With the Cy-Hawk dual up next this Sunday, we may see a few more of Iowa's bigger guns in the lineup. I think there's an outside shot Lee makes his season debut this weekend. Warner should return. Maybe we see Abe Assad, too. A lot of options are available.
Buckle up and enjoy the ride, is what I'm saying. I get that it's frustrating that you don't always see the A-Team each time out, but I think you'll appreciate the strategy being employed come March, when the season matters the most.
Iowa wrestling's recent recruiting classes
This is an interesting topic that I was actually talking about the other day to a few different people.
I think Iowa will be fine moving forward, just based on who's already in the room and who they have joining the program in future seasons.
I think Iowa will also take a natural step backward after this season.
The Hawkeyes are losing a lot of firepower after this season, since guys like Spencer, DeSanto, Eierman, Kaleb Young, Alex Marinelli and Kemerer are all out of eligibility. That's three titles, two more finals appearances and a combined 16 All-American finishes. That's a lot to replace.
But they'll have a strong core next season with Siebrecht, Max Murin, Nelson Brands, Abe Assad, Myles Wilson, Jacob Warner and Tony Cassioppi all back. There will also be exciting new faces in the lineup, like Ybarra, Drake Ayala, Wyatt Henson, Cullan Schriever and Patrick Kennedy all looking to take a step forward, too.
It's not going to be as easy as plug-and-go. Ybarra and Ayala won't just step in and be Spencer. Schriever won't just step in and be DeSanto. The outlier here might be Kennedy, who looks ready to contend this season if anything happens to Marinelli (knock on wood).
Those are the guys already in the room. Now look at who's coming in:
Iowa's 2022 recruiting class is headlined by Aiden Riggins, Kolby Franklin, Bradley Hill, Mickey Griffith, Joel Jesuroga, Drake Rhodes and Easton Fleshman, among others. They'll all likely take a year to redshirt, then begin to battle for lineup spots.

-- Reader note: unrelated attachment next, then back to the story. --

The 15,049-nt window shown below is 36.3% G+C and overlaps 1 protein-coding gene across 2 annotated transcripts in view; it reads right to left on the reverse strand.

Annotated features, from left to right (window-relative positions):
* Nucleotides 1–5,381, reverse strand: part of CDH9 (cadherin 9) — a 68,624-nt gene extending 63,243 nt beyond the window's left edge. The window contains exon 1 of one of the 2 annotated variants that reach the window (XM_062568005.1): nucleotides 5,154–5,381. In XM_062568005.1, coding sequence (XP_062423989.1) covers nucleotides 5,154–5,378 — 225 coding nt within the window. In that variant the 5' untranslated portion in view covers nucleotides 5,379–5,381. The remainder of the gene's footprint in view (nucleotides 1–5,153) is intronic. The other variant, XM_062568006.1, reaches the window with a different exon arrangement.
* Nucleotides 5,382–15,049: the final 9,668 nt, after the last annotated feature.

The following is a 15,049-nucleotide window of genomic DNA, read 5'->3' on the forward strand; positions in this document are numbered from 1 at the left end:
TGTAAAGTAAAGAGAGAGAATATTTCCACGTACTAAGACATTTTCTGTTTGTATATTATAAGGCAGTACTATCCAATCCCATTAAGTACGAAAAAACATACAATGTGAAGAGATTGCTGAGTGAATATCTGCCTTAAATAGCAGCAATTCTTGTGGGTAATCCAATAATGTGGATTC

Then there's Iowa's 2023 recruiting class, headlined by Nate Jesuroga, Ben Kueter and Ryder Block. The Hawkeyes are still active on the recruiting trail in this class, too, and it could easily end up as one of the nation's best.
You asked about Penn State and Ohio State. They are intriguing on a few different levels.
Penn State is interesting because I'm not sure how many of their guys from this year's team will stick around. Roman Bravo-Young has already said this is his last year. Nick Lee won't have any more eligibility after this season. Greg Kerkvliet is bound for an MMA career, and who knows if he'll stick around to wrestle once he pursues that.
But the Nittany Lions also have guys like Beau Bartlett, Starocci and Brooks all presumably sticking around, plus current freshmen in Facundo and Shayne Van Ness ready to roll. They likely aren't going anywhere.
Ohio State still has a pretty solid team this season, and could be a trophy team with a strong performance in March. They're also adding the top three overall 2022 recruits, according to our buddy Willie Saylor's Senior Big Board. That's Jesse Mendez, Nic Bouzakis and Nick Feldman. They aren't going anywhere, either.
I think Iowa will stay in trophy contention in the years ahead, and even create a team that could contend for more titles in the future. You're probably looking at these three teams as the front-runners for the next 5-7 years.